Tuesday, September 15, 2009

Free Education, For Those Who Can Afford It

If you follow the official literature and commentaries on Kenyan education, you may think that all primary school age children get free schooling. If you go into it in a little more depth, you will find that there are many hidden costs such as 'extra' tuition, which the children have to attend, shoes and uniforms, which have to be worn, exams, materials and various other items.

Therefore, many poorer children fall through the loop. Having no school fees is irrelevant for the parents who are unable to meet the additional costs. Unknown numbers of children don't go to school or don't go to school very much because their families are too poor. The Kenyan government is not too keen to admit to the existence of these children, of course. They enjoy the praise they receive from the press and from foreign donors.

Added to these children of poor families, there are orphans and other children who have been abandoned or who don't have people to provide everything they need. There are well over one million, perhaps as many as two million. There are street children, children who start school so late that they will never catch up and will drop out early, there are children who are sent out to work for much or all of the time they are supposed to be at school.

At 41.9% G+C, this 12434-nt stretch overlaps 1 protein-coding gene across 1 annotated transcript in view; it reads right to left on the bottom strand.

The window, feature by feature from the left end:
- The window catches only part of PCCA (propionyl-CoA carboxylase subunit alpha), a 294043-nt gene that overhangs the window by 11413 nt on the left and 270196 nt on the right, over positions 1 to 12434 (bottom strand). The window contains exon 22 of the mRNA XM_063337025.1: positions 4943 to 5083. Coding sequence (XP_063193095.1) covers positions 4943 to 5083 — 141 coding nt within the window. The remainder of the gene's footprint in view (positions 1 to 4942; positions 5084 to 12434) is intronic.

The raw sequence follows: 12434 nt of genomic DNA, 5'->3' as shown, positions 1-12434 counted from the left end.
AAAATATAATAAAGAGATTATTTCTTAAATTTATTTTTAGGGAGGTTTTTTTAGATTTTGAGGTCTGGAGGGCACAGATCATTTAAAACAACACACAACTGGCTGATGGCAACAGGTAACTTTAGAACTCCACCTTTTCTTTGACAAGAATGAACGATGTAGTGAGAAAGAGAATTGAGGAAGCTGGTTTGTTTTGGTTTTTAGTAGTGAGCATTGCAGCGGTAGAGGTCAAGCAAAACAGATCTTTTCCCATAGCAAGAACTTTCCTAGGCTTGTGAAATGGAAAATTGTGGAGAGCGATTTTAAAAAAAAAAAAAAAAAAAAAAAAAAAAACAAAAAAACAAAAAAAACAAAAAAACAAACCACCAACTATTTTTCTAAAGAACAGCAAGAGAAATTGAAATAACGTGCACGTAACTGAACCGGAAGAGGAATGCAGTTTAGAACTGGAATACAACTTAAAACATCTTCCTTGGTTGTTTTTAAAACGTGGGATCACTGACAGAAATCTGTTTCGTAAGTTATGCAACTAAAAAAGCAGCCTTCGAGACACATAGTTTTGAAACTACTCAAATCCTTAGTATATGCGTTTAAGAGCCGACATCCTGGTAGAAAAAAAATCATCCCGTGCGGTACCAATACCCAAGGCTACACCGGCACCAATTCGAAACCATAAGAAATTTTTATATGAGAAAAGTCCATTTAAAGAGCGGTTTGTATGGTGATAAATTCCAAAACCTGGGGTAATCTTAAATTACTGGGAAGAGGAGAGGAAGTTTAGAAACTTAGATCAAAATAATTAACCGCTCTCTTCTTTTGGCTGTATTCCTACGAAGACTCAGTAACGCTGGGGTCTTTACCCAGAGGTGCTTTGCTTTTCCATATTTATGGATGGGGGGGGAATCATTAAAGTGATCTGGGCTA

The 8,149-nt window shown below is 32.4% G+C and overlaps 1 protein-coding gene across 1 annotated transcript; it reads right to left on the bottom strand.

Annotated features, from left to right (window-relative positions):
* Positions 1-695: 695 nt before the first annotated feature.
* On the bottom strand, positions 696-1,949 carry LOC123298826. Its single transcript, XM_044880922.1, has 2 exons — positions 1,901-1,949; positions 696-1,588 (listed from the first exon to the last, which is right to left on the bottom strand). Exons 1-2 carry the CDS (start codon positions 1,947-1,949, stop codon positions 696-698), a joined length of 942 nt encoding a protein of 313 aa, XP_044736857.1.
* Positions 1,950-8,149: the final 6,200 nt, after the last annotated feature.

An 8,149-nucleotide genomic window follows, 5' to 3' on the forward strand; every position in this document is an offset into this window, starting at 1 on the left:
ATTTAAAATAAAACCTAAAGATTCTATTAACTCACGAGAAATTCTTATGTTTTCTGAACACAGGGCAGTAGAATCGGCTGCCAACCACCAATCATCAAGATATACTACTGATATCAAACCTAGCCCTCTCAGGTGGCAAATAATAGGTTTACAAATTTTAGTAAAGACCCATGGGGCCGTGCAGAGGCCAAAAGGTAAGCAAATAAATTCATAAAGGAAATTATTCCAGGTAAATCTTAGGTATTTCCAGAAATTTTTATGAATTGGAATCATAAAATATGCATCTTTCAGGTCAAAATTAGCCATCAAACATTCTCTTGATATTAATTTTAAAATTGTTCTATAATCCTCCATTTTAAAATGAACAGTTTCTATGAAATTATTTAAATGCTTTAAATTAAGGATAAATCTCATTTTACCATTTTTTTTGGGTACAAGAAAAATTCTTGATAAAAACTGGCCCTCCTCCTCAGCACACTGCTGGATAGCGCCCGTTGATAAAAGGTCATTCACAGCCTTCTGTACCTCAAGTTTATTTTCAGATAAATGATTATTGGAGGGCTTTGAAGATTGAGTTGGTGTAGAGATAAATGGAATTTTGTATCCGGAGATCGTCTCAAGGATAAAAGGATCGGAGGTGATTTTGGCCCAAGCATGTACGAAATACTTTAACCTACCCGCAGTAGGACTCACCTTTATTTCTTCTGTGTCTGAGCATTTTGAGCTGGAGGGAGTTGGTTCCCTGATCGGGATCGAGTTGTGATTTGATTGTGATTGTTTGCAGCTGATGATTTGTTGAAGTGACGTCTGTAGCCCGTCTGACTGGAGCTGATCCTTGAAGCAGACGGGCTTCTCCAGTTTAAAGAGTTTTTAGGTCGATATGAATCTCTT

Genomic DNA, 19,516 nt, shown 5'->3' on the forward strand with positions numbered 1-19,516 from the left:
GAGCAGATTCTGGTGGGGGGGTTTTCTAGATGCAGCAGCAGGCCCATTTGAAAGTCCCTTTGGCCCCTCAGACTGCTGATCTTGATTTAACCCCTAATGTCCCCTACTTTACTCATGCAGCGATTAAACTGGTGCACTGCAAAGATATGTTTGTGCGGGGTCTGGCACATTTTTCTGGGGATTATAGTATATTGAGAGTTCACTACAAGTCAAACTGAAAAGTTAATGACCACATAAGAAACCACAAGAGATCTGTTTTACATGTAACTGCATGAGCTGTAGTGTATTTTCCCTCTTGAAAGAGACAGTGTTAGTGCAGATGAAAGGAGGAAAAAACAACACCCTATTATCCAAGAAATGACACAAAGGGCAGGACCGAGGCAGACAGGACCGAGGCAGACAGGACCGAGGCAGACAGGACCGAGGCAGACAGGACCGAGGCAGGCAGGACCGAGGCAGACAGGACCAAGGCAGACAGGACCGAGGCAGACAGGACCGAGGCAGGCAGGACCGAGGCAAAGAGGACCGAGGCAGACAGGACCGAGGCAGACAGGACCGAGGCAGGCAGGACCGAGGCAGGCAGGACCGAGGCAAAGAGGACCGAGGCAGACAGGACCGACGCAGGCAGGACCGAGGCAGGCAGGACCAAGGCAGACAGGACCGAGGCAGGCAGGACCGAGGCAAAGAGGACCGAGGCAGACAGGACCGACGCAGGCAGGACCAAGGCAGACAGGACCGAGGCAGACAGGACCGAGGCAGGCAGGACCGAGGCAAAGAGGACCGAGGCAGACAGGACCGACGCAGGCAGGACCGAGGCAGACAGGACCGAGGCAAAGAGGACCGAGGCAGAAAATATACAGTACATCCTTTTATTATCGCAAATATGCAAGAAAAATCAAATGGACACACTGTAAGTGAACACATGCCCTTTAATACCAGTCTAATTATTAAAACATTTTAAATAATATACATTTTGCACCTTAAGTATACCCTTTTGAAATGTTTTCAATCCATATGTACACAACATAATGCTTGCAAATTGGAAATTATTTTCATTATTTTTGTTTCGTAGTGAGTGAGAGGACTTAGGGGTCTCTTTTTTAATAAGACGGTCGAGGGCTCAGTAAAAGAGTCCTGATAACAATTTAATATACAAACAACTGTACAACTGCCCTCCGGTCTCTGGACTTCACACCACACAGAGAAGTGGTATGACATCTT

All in all, the Kenyan government is quite shy about anything that could be called bad news. The recent census may not even account for all the children in this country. It may remain difficult to know how many children are not at school or who don't receive much schooling before they become too old to attend school.

Yesterday, we were in Rhonda again, this time to visit a children's home. There are 120 children being schooled there, 20 of whom live there all the time. Because this children's home is not a public school, they receive nothing towards the children's schooling. There are many such homes around the country. No one has any idea how many, exactly. And the government will not be so keen to talk about these either.

So, for all the money that is said to be spent on 'free' primary education, if would be interesting to know how many really benefit, how many don't get anything and if it's true, as it appears to be, that only the better off get to go to school. It appears that those with least and those who are under the most pressure are also least likely to be able to afford the costs of 'free' education.


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